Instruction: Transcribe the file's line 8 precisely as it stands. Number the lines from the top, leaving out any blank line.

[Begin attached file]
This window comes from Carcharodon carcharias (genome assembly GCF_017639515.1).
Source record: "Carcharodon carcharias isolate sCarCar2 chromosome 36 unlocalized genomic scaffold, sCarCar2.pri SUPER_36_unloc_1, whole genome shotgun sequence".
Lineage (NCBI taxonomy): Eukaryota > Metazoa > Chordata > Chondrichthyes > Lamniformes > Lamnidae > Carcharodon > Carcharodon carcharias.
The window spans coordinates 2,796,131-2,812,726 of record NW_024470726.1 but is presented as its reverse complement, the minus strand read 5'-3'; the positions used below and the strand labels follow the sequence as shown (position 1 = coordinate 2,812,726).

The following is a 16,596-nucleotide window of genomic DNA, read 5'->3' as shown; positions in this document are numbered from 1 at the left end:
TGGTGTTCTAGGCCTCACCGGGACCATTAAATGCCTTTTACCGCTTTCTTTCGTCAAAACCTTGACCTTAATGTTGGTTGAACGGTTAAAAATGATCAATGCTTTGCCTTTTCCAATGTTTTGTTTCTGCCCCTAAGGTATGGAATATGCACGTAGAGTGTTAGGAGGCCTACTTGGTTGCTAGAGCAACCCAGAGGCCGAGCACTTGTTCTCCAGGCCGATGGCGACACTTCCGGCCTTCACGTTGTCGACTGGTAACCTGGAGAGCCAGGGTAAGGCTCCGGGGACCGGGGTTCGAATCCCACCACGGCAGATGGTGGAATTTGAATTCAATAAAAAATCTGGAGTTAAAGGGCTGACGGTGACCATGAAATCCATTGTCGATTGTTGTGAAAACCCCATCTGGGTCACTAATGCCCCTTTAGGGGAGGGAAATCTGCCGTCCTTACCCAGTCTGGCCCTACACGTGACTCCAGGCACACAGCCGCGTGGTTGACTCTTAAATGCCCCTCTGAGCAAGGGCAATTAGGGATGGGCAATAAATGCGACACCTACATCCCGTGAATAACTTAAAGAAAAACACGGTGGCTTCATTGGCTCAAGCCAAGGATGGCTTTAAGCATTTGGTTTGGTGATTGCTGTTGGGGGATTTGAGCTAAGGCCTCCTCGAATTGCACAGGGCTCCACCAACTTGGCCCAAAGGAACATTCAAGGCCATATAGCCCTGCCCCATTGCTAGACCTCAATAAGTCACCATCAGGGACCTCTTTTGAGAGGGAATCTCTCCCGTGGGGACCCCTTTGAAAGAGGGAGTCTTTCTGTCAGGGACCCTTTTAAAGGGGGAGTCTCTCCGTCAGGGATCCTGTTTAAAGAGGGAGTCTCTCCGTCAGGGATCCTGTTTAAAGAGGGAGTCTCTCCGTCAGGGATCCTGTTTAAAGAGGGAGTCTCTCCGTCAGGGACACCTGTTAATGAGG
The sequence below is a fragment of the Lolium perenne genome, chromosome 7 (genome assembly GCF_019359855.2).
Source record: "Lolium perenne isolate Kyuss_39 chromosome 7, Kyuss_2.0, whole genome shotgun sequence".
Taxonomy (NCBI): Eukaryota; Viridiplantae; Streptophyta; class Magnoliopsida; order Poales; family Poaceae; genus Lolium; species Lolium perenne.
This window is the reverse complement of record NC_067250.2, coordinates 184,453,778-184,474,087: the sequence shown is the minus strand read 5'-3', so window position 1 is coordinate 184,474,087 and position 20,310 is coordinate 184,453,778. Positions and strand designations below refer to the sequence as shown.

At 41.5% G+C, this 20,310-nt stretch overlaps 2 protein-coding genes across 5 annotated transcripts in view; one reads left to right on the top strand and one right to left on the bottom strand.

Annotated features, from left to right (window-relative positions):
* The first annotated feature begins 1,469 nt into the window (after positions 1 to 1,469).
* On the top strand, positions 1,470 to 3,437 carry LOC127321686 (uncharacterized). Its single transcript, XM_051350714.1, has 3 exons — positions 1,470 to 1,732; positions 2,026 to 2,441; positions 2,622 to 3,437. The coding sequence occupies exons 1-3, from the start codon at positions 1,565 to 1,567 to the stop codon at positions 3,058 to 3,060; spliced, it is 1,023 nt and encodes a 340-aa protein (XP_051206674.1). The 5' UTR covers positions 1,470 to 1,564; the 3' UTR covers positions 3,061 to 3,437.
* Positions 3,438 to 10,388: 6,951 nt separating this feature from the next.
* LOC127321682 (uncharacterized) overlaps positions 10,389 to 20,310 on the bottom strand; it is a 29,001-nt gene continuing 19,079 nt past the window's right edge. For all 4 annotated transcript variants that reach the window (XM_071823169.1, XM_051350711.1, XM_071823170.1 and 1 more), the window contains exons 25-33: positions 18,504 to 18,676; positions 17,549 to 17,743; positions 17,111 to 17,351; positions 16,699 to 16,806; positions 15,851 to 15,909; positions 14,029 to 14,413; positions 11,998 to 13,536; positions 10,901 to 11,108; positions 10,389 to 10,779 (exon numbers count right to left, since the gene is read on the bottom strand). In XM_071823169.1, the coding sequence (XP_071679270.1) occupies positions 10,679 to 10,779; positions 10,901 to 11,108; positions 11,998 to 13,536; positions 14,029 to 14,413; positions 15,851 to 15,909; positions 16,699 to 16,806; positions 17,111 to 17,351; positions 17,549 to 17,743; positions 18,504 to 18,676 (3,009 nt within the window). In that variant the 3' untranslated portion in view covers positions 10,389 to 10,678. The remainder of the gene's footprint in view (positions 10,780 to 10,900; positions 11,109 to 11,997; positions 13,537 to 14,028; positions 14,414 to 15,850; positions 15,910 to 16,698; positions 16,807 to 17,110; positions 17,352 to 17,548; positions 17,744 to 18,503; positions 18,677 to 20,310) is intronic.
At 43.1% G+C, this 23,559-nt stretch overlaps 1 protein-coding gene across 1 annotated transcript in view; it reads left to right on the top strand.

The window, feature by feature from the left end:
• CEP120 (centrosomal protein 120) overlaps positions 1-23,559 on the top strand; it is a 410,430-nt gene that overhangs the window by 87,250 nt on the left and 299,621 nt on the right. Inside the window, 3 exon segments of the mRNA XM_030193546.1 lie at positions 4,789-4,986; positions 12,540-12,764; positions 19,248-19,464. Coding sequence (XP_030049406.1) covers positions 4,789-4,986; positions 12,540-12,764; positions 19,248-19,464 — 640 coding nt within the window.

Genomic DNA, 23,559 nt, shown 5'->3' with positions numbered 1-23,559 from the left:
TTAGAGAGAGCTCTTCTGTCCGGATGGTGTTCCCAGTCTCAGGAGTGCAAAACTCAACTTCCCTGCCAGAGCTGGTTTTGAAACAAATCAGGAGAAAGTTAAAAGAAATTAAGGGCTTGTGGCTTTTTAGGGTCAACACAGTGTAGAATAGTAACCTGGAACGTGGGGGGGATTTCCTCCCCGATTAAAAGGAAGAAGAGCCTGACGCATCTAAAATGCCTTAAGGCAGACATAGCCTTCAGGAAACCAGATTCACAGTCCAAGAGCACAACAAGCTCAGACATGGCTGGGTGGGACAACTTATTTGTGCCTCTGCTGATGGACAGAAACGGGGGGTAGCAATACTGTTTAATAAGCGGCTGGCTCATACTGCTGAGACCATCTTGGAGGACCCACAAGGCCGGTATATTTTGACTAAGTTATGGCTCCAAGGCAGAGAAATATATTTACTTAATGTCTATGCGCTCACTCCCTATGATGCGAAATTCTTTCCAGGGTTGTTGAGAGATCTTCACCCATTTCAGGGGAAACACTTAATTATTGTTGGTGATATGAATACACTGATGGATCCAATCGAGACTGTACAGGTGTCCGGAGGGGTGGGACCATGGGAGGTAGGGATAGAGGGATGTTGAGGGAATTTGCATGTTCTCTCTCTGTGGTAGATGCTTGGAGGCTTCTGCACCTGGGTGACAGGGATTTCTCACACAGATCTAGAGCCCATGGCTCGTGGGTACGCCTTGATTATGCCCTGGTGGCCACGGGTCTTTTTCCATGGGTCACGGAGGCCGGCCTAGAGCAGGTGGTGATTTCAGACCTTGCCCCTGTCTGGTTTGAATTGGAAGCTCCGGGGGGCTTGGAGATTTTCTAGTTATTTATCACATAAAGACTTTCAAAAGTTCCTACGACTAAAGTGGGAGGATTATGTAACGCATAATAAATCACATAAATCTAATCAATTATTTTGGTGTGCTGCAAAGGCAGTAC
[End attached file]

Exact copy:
Source record: "Lolium perenne isolate Kyuss_39 chromosome 7, Kyuss_2.0, whole genome shotgun sequence".